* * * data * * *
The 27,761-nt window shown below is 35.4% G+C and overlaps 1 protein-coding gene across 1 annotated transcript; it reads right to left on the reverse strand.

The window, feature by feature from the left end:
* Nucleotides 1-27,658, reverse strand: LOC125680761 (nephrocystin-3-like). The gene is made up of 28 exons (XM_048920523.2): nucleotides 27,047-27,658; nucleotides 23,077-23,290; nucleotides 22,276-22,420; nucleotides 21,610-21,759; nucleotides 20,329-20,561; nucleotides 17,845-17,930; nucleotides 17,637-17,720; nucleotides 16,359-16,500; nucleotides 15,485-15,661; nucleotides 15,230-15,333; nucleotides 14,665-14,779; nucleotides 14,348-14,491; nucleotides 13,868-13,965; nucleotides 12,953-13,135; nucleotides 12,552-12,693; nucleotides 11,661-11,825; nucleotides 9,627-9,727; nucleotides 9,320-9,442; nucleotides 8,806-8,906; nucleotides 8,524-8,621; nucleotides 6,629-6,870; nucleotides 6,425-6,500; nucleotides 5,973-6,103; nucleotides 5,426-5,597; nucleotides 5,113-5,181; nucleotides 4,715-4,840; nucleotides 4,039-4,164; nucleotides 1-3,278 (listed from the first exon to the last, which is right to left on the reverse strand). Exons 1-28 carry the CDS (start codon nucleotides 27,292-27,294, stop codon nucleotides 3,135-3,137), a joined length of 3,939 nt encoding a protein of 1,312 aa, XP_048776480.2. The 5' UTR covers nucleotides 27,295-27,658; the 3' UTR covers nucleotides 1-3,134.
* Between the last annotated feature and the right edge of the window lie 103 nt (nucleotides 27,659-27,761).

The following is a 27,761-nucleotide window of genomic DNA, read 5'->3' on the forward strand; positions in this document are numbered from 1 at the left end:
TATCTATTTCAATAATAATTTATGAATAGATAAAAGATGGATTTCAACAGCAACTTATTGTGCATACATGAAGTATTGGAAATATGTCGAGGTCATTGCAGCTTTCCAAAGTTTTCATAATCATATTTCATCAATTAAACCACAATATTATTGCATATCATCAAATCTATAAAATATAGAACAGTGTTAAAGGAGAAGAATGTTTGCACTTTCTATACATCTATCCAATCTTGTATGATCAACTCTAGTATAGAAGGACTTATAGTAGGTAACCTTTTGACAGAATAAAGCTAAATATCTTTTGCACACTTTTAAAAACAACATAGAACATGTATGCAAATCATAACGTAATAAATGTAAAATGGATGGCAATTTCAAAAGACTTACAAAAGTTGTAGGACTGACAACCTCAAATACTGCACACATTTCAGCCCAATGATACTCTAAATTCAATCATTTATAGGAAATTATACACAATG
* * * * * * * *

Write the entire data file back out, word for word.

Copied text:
The 27,761-nt window shown below is 35.4% G+C and overlaps 1 protein-coding gene across 1 annotated transcript; it reads right to left on the reverse strand.

The window, feature by feature from the left end:
* Nucleotides 1-27,658, reverse strand: LOC125680761 (nephrocystin-3-like). The gene is made up of 28 exons (XM_048920523.2): nucleotides 27,047-27,658; nucleotides 23,077-23,290; nucleotides 22,276-22,420; nucleotides 21,610-21,759; nucleotides 20,329-20,561; nucleotides 17,845-17,930; nucleotides 17,637-17,720; nucleotides 16,359-16,500; nucleotides 15,485-15,661; nucleotides 15,230-15,333; nucleotides 14,665-14,779; nucleotides 14,348-14,491; nucleotides 13,868-13,965; nucleotides 12,953-13,135; nucleotides 12,552-12,693; nucleotides 11,661-11,825; nucleotides 9,627-9,727; nucleotides 9,320-9,442; nucleotides 8,806-8,906; nucleotides 8,524-8,621; nucleotides 6,629-6,870; nucleotides 6,425-6,500; nucleotides 5,973-6,103; nucleotides 5,426-5,597; nucleotides 5,113-5,181; nucleotides 4,715-4,840; nucleotides 4,039-4,164; nucleotides 1-3,278 (listed from the first exon to the last, which is right to left on the reverse strand). Exons 1-28 carry the CDS (start codon nucleotides 27,292-27,294, stop codon nucleotides 3,135-3,137), a joined length of 3,939 nt encoding a protein of 1,312 aa, XP_048776480.2. The 5' UTR covers nucleotides 27,295-27,658; the 3' UTR covers nucleotides 1-3,134.
* Between the last annotated feature and the right edge of the window lie 103 nt (nucleotides 27,659-27,761).

The following is a 27,761-nucleotide window of genomic DNA, read 5'->3' on the forward strand; positions in this document are numbered from 1 at the left end:
TATCTATTTCAATAATAATTTATGAATAGATAAAAGATGGATTTCAACAGCAACTTATTGTGCATACATGAAGTATTGGAAATATGTCGAGGTCATTGCAGCTTTCCAAAGTTTTCATAATCATATTTCATCAATTAAACCACAATATTATTGCATATCATCAAATCTATAAAATATAGAACAGTGTTAAAGGAGAAGAATGTTTGCACTTTCTATACATCTATCCAATCTTGTATGATCAACTCTAGTATAGAAGGACTTATAGTAGGTAACCTTTTGACAGAATAAAGCTAAATATCTTTTGCACACTTTTAAAAACAACATAGAACATGTATGCAAATCATAACGTAATAAATGTAAAATGGATGGCAATTTCAAAAGACTTACAAAAGTTGTAGGACTGACAACCTCAAATACTGCACACATTTCAGCCCAATGATACTCTAAATTCAATCATTTATAGGAAATTATACACAATG